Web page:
George Lucas was granted access to Francis Ford Coppola's making of "The Rain People", which allowed him to document in this movie the filmmaking process of a long shooting in many ... See full summary »
1967 film student George Lucas has writer's block trying to finish his "Space Wheat" script, until a beautiful fellow student with a familiar hairstyle teaches him that the best stories are in plain sight.
This film shows a German student (Randal Kleiser) escaping across the Berlin Border and being shot to death, while on the soundtrack, various platitudes about dying for freedom can be heard. Written by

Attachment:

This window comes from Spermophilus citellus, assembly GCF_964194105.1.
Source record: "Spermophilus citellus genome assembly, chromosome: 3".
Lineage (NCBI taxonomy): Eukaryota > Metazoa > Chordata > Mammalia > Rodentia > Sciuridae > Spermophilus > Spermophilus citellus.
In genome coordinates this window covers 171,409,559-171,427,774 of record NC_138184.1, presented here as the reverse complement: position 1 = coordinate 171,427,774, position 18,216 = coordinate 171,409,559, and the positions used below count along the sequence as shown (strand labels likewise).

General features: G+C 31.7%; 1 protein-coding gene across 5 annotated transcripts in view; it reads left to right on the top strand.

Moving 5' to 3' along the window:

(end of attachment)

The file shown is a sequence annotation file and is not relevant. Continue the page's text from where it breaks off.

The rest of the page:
Randal Kleiser <email@example.com>
Any Lucas fan worth his salt will want to check out this embryonic piece detailing the failed attempt of a boy to escape from unknown pursuers; presumably representatives of a repressive "empire". It is noteworthy that even at this stage of his career, Lucas was fascinated by war. The bitter disillusionment expressed here provides a sharp contrast to the cheerful optimism and good-triumphs-over-evil ending of the Star Wars trilogy. The symbolic desire for freedom here could equally apply to freedom of the imagination, an autonomy Lucas has always sought from studios in producing his work.
10 of 13 people found this review helpful.
Was this review helpful to you?